The Sounds of Silence

March 1, 2013

Jenny Reid, president of SASA (Security Association of South Africa) said that the organisation would love to work more closely with government. “This is especially relevant with regard to the industry provident fund and compliance of security companies. However, we do realise that PSIRA (Private Security Regulatory Authority), as a representative of government, does not have sufficient resources to visit all non-compliant companies. This is where a collaborative effort would work, by pooling our resources and delegating tasks.”

Adding insult to injury, according to Reid, is the fact that government utilises the services of non-compliant private security companies. “It is easy to understand the frustration of companies that play by the rule book. Obviously, in many cases your compliant companies charge more than the non-compliant ones as they are generally investing substantial portions of their profits in training and compliance issues. Government needs to support those companies who go the extra mile to remain compliant.”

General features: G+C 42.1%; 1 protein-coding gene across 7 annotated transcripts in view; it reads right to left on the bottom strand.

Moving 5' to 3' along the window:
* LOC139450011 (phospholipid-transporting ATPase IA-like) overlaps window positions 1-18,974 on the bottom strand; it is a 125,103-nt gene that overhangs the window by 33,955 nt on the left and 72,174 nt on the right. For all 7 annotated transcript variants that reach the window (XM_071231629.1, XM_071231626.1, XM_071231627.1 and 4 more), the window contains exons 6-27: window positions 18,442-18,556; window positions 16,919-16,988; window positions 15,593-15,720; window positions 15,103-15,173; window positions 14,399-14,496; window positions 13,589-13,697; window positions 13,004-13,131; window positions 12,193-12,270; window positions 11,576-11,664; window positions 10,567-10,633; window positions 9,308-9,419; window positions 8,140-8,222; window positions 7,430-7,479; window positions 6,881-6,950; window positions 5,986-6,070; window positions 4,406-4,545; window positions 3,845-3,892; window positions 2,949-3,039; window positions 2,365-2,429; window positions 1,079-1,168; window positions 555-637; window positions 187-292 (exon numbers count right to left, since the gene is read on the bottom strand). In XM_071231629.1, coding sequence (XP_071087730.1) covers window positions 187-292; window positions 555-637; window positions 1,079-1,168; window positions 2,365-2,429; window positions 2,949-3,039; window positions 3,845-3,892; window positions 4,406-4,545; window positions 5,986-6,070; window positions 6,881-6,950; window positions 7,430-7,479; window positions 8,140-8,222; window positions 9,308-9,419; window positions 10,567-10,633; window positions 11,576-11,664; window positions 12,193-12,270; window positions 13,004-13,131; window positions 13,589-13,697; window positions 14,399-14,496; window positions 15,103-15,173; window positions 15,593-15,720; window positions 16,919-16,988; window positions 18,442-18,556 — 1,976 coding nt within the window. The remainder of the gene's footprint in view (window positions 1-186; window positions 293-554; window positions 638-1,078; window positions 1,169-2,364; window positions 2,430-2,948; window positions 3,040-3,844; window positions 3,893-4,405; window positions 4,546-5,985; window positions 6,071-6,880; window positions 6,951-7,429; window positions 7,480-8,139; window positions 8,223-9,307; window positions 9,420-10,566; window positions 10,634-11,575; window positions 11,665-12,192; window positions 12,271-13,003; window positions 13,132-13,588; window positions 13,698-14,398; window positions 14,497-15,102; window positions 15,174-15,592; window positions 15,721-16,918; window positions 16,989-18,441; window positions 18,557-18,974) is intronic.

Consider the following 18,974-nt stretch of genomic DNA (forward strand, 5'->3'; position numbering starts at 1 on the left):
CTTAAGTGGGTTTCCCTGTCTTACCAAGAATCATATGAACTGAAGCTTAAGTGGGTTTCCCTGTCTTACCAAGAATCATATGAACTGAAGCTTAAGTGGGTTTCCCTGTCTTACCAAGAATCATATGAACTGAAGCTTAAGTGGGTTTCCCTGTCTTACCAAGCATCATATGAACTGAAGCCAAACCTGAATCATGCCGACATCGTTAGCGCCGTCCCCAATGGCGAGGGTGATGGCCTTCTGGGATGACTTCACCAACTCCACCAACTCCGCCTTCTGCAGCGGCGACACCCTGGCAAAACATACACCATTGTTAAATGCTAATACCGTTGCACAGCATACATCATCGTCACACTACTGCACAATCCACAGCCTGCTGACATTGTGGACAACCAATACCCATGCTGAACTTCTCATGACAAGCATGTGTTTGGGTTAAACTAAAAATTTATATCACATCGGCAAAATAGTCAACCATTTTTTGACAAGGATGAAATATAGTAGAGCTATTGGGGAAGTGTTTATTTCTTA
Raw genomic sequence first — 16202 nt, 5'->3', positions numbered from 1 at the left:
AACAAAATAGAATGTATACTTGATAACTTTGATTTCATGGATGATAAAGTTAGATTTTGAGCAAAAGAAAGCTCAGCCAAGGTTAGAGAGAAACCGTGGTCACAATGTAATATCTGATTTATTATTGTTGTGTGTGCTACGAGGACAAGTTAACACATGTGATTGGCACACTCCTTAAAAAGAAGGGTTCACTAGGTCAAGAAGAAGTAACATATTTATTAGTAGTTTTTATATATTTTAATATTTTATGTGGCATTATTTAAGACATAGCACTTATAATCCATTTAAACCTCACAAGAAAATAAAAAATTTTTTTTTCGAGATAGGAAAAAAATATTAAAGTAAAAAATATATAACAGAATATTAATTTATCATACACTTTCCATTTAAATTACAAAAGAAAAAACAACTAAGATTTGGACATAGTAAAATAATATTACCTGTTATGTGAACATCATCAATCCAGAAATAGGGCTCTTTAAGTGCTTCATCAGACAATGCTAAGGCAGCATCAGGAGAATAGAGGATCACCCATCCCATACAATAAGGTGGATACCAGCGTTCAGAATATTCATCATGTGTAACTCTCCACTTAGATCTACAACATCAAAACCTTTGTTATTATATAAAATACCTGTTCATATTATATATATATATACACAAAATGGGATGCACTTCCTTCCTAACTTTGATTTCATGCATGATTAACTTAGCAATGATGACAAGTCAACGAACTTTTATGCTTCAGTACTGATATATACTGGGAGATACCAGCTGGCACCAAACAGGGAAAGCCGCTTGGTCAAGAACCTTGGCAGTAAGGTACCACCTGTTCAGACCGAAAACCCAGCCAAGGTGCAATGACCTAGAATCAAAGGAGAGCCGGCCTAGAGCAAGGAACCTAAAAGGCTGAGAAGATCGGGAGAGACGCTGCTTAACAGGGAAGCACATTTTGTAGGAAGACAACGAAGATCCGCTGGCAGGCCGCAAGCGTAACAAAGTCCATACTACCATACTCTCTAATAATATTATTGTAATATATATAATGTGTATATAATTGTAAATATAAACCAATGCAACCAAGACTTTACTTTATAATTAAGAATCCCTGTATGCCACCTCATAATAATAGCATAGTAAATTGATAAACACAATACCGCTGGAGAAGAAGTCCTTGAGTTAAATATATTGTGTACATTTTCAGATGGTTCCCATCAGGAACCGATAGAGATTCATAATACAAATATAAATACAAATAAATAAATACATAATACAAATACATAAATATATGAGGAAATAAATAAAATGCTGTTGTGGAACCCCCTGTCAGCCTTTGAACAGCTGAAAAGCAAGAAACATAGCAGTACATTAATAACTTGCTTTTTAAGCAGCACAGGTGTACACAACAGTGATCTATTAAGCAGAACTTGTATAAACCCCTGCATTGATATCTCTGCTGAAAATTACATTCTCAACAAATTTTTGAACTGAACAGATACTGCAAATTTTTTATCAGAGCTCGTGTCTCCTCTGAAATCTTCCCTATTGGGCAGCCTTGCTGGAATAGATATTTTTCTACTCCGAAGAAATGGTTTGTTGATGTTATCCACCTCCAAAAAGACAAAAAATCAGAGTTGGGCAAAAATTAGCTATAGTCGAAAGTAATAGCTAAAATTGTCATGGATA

Reid pointed out that non-compliance is in fact grounds for companies to be held criminally liable. “An education process, spearheaded by government and industry is necessary and I believe that a bargaining council would be the solution to opening the doors for effective communication to take place.”

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